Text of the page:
The God of the Dangerous Sermon
Learn to engage with a dangerous God, to preach the sermons your community needs today.
Every sermon has a theology, and a god of that theology behind it. Preaching is more effective, and has more integrity when preachers understand the god behind their theology. Specifically, whether the god is a universal God, like the one expressed by Christ and the Christian faith, or a tribal god, which is sometimes dressed up to resemble Christianity but is something else entirely.
Frank A. Thomas culminates his exploration of the Dangerous Sermon with this book, which leads readers through the process of identifying and understanding the gods behind theology, and their connection to preaching. The reader is equipped to discern the metaphors, symbols, and rhetorical indicators which point to the god a preacher is serving and calling others to serve.
Praise for The God of the Dangerous Sermon
Enlightening, vibrant, and memorable. A vital resource for anyone who seeks to preach substantive sermons.
–Donyelle McCray, Associate Professor of Homiletics, Yale Divinity School, New Haven, CT
With dexterous and definitive argument, Thomas compels preachers to be accountable for the God behind their rhetoric.
–Karoline M. Lewis, Marbury E. Anderson Chair of Biblical Preaching, Professor of Biblical Preaching, Luther Seminary, St. Paul, MN
The God of the Dangerous Sermon and its two companion books will raise up the next wave of preachers who simultaneously nurture faith communities and bear witness to the God of justice we know in the face of Jesus Christ.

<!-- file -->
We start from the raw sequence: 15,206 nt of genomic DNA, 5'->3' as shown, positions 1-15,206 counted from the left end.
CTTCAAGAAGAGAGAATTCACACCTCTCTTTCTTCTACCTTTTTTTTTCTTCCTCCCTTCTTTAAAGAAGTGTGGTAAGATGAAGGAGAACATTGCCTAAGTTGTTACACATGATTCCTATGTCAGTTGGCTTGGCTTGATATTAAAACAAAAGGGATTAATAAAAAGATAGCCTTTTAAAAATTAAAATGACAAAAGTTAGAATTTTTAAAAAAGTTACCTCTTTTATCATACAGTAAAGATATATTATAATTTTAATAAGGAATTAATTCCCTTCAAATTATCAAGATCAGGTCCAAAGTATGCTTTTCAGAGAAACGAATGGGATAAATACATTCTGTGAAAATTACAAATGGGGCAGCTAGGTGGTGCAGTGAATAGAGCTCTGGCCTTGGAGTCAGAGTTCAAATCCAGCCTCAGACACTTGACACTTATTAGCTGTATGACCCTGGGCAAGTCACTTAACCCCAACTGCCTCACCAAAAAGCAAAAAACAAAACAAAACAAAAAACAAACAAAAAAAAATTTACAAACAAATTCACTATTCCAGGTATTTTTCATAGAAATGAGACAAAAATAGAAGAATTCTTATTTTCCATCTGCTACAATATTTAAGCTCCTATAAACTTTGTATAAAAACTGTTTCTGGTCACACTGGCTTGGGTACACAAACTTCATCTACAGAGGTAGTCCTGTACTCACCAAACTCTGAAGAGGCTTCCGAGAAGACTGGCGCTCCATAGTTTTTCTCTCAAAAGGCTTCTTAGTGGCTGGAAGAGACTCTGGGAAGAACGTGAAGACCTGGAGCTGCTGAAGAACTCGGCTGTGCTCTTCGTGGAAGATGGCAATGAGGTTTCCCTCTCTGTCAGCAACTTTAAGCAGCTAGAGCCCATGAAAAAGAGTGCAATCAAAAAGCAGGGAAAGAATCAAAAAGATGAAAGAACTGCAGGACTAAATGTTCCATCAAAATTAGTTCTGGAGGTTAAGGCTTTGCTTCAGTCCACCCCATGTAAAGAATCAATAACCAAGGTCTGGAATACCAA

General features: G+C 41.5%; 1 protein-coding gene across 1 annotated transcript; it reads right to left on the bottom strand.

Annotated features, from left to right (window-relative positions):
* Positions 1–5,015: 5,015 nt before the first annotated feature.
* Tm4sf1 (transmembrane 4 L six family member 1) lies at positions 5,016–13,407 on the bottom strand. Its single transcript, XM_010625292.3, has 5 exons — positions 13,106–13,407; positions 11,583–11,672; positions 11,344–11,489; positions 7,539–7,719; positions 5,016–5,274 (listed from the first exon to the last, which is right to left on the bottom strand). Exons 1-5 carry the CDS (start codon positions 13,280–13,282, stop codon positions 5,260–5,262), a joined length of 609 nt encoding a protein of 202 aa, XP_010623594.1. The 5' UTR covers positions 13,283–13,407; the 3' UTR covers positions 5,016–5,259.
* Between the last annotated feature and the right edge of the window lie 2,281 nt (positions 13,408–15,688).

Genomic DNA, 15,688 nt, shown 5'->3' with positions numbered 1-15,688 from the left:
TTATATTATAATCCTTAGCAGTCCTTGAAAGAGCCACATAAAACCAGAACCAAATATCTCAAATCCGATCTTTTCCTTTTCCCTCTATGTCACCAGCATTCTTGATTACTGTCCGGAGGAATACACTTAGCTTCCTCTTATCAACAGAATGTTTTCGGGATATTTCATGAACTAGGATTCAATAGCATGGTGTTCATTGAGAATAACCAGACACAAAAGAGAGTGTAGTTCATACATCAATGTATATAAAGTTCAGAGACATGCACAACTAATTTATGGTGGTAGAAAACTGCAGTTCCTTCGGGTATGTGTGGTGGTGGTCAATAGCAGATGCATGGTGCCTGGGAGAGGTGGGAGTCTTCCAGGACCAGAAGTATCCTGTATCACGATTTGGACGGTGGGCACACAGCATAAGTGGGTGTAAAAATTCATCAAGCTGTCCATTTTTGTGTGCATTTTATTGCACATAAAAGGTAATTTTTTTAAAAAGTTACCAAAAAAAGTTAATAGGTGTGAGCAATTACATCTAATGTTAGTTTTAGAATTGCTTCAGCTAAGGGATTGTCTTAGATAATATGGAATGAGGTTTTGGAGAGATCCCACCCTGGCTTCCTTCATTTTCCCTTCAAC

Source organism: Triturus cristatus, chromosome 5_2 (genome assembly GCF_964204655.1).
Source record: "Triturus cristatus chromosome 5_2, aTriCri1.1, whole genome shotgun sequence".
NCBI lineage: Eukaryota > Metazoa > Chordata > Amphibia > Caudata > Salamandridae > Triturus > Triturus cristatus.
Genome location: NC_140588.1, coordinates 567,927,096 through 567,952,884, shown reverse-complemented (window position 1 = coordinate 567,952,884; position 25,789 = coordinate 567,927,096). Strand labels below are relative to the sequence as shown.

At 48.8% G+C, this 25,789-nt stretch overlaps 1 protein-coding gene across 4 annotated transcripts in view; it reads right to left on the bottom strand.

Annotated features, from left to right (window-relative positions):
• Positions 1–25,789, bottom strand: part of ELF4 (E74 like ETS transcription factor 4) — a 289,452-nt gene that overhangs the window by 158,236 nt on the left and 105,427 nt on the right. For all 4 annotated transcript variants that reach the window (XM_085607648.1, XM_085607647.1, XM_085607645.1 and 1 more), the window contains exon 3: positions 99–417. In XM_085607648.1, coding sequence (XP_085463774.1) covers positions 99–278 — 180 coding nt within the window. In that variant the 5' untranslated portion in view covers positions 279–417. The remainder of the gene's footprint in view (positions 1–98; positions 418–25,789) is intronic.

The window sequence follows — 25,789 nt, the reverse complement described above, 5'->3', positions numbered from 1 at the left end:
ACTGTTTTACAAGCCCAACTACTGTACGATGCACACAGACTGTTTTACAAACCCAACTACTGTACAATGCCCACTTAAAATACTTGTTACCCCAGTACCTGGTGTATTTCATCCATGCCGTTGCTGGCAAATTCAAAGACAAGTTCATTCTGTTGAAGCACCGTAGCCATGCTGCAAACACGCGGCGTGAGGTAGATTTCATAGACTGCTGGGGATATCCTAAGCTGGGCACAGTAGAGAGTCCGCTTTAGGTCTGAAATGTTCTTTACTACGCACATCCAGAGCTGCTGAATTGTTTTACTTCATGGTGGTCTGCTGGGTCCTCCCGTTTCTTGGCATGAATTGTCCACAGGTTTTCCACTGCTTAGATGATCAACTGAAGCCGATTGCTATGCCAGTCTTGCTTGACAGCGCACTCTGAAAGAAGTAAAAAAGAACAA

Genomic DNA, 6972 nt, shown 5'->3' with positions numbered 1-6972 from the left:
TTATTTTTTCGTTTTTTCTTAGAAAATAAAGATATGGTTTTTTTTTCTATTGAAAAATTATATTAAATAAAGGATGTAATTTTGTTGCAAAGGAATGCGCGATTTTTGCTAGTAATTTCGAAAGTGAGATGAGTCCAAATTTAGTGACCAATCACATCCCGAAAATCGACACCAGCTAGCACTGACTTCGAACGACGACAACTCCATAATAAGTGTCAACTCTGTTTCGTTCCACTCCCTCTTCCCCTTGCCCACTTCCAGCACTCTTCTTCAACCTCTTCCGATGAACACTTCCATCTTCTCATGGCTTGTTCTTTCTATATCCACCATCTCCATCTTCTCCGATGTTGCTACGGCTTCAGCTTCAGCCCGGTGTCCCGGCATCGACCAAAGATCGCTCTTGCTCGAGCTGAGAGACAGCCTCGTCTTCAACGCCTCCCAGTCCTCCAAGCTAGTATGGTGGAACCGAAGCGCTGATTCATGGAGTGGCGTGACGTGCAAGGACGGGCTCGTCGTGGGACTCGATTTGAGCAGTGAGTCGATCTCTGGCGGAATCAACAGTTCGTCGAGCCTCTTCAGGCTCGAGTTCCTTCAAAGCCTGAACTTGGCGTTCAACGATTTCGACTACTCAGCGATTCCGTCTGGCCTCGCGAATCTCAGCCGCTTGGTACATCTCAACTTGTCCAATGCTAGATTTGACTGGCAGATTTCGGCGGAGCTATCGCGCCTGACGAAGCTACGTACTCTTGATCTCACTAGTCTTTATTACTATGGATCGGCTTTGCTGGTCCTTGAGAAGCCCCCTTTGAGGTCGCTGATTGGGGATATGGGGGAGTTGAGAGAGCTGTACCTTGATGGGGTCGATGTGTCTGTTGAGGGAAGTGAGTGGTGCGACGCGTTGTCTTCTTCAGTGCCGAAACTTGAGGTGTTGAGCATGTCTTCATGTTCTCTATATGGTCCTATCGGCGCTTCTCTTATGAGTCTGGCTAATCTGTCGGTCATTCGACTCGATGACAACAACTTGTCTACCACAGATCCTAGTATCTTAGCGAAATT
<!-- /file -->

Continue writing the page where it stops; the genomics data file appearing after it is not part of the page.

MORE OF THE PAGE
–Gregory V. Palmer, Resident Bishop of the Ohio West Episcopal Area, United Methodist Church
Warning to all preachers: Do not open this book by Frank Thomas unless you are ready to be changed. No one else lays out the promise and perils of preaching with such clarity and compassion. I know I do not live up to the call of the God of the Dangerous sermon every single Sunday, but Frank Thomas sure makes me want to. Great teachers and preachers will do that.
–Lillian Daniel, senior pastor of First Congregational Church in Dubuque, IA; author of Tired of Apologizing for a Church I Don’t Belong To
In God of the Dangerous Sermon, Frank Thomas refines his theoretical vision of celebration in African American preaching and demonstrates how and why theological content is at the heart of his project. For Thomas, celebration is rhetorical theology made possible because of the actions and character of a God whose divine performance consists of healing the brokenhearted, liberating the oppressed, and refusing to be tribal. A legend in his time, this is Thomas at the height of his native genius and creative powers.
–Kenyatta R. Gilbert, professor of homiletics, Howard University School of Divinity, Washington, DC; author of Exodus Preaching: Crafting Sermons about Justice and Hope from Abingdon Press